5. Man of a Thousand Faces (1957) Rather than tell the story of how Lon Chaney became one of the biggest stars of silent film and a brilliant makeup artist who would disappear into his characters, contorting his face and body so as to cause himself genuine physical agony in the name of a performance, Man of a Thousand Faces is about family drama -- Chaney's relationship with his parents, his wives and, eventually, his son. As Chaney, James Cagney is a great actor who is badly miscast, and the makeup recreations look way worse in 1957 than they did in the '10s and '20s. The single takeaway: Lon Chaney had deaf parents.

6. Hitchcock (2012)
JB and I have already spent an hour discussing why this is a terrible movie on our podcast, but in case you need reminding, here it is: a) it suggests that every good decision Alfred Hitchcock made in the directing of Psycho came from his wife, Alma; b) Instead of concentrating on what drove him as an artist, it tells a story about how he was jealous of the attention his wife received from a male friend; c) It makes pretty much everything up. The single takeaway: Behind every brilliant filmmaker is an even more brilliant spouse. 

7. Dragon: The Bruce Lee Story (1993) Rob Cohen's well-intentioned biopic of Bruce Lee commits the sin of most biopics: it tells the story purely with the benefit of hindsight, as though everyone involved knows that they are famous characters acting out a biopic. Because Lee is Asian, the movie dumps on a bunch of vaguely racist mysticism and explains away the star's death as some act of predetermined fate. Bruce Lee's premature death (like that of his son, Brandon) is tragic enough without having to romanticize it with Hollywood nonsense. Jason Scott Lee (no relation) gives it his all in the title role. The single takeaway: It was a curse that killed Bruce Lee.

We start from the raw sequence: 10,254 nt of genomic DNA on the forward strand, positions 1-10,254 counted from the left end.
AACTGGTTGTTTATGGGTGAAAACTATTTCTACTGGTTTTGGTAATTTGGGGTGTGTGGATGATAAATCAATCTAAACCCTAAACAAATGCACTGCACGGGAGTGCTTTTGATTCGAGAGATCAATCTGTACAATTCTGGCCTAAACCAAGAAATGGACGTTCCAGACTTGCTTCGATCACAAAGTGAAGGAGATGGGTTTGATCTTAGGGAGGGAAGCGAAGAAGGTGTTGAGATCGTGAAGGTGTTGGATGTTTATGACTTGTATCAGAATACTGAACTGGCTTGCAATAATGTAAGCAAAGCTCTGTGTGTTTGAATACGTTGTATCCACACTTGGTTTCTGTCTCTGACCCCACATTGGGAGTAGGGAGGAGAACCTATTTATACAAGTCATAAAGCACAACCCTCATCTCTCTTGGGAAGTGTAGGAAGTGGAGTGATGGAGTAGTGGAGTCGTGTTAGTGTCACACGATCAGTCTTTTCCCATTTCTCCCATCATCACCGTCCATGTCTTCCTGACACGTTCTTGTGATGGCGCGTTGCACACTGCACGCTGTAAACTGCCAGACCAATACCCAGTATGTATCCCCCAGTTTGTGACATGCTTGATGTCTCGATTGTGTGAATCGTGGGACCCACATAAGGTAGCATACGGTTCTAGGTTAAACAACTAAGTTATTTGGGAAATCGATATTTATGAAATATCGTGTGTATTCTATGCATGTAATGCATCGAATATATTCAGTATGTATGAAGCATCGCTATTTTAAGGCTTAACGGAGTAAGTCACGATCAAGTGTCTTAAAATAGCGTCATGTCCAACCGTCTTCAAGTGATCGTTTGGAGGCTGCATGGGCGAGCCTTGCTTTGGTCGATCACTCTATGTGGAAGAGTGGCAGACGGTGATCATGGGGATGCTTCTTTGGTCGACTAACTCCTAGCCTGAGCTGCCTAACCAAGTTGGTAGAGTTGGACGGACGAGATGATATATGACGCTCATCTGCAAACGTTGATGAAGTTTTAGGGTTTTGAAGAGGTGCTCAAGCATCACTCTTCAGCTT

8. Wired (1989)
Bob Woodward's book on John Belushi is one of the most disreputed and despised celebrity biographies of all time, so it makes sense to try and make a movie out of it. No one saw it, and the movie has still never been released on DVD. The most amazing thing about the movie is that Michael Chiklis' career managed to bounce back. Just kidding! The most amazing thing about Wired is that it is told from the point of view of John Belushi's GHOST. It has to be seen to be believed. Better yet, just watch the trailer; multiply that to 110 minutes and that's the movie. The single takeaway: John Belushi was a drug addict.

9. W.C. Fields and Me (1976)
Legendary screen comedian/raging alcoholic W.C. Fields was an interesting, dark personality who successfully transitioned from the vaudeville stage to silent film to the "talkies" and is one of the most recognizable film personalities of all time. BUT WHO WAS HE FUCKING? Answer: the "me" of the movie's title, his mistress, Carlotta Monti (Valerie Perrine). Question: if the movie is told from Monti's point of view, how is it that half the running time goes by before the two even meet? HOW DID SHE KNOW ABOUT HIS SPECIAL FRIENDSHIP WITH A LITTLE PERSON? Playing W.C. Fields would be a thankless job for just about any actor, since there's a tremendous temptation to just do a cartoonish impression. In the hands of Rod Steiger -- who already has a proclivity for overacting -- it's an impression on steroids. Fields -- like Chaplin, like Keaton, like Chaney -- wasn't just another actor. He was an icon. Don't these classic movie stars deserve better?

10. Harlow (1965)
Jean Harlow, the original Blonde Bombshell, was one of the biggest and most successful movie stars of the 1930s. So accurate is this biopic that it fails to mention any of her actual work, makes up almost every single person in Harlow's life, leaves out two of her three husbands and changes the cause of her death. Listen, biopics do not have to be completely faithful to the truth, but they need to devise a fiction that's more compelling than the facts -- or, at the very least, attempt to understand what made this person special (Ed Wood) or interesting (Ed Wood). Harlow does none of that. The best thing about the trailer below is how much the movie is sold like a '70s exploitation movie, complete with sleazy, salacious voiceover. The single takeaway: Jean Harlow was a sex object.